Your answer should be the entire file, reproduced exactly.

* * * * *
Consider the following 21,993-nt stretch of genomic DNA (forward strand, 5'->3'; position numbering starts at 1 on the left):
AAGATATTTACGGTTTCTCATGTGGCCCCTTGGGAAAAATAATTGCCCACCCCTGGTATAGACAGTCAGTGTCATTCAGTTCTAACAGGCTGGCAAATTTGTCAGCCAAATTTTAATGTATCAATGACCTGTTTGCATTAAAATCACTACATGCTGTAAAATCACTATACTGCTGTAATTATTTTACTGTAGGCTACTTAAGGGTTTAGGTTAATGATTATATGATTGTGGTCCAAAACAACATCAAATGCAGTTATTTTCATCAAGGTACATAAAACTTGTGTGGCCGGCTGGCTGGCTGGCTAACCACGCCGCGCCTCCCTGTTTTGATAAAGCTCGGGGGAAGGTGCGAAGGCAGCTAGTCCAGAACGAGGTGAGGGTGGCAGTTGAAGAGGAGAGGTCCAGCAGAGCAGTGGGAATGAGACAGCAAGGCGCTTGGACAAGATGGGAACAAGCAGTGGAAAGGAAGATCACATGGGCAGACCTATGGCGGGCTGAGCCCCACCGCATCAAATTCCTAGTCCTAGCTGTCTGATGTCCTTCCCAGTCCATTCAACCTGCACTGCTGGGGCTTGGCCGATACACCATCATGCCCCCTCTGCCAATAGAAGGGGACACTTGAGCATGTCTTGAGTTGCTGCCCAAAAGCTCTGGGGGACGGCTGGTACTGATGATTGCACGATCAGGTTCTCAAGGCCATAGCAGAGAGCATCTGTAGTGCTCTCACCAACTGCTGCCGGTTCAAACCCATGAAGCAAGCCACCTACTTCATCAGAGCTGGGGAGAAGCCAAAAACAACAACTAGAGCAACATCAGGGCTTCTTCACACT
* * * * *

Consider the following 21,993-nt stretch of genomic DNA (forward strand, 5'->3'; position numbering starts at 1 on the left):
AAGATATTTACGGTTTCTCATGTGGCCCCTTGGGAAAAATAATTGCCCACCCCTGGTATAGACAGTCAGTGTCATTCAGTTCTAACAGGCTGGCAAATTTGTCAGCCAAATTTTAATGTATCAATGACCTGTTTGCATTAAAATCACTACATGCTGTAAAATCACTATACTGCTGTAATTATTTTACTGTAGGCTACTTAAGGGTTTAGGTTAATGATTATATGATTGTGGTCCAAAACAACATCAAATGCAGTTATTTTCATCAAGGTACATAAAACTTGTGTGGCCGGCTGGCTGGCTGGCTAACCACGCCGCGCCTCCCTGTTTTGATAAAGCTCGGGGGAAGGTGCGAAGGCAGCTAGTCCAGAACGAGGTGAGGGTGGCAGTTGAAGAGGAGAGGTCCAGCAGAGCAGTGGGAATGAGACAGCAAGGCGCTTGGACAAGATGGGAACAAGCAGTGGAAAGGAAGATCACATGGGCAGACCTATGGCGGGCTGAGCCCCACCGCATCAAATTCCTAGTCCTAGCTGTCTGATGTCCTTCCCAGTCCATTCAACCTGCACTGCTGGGGCTTGGCCGATACACCATCATGCCCCCTCTGCCAATAGAAGGGGACACTTGAGCATGTCTTGAGTTGCTGCCCAAAAGCTCTGGGGGACGGCTGGTACTGATGATTGCACGATCAGGTTCTCAAGGCCATAGCAGAGAGCATCTGTAGTGCTCTCACCAACTGCTGCCGGTTCAAACCCATGAAGCAAGCCACCTACTTCATCAGAGCTGGGGAGAAGCCAAAAACAACAACTAGAGCAACATCAGGGCTTCTTCACACT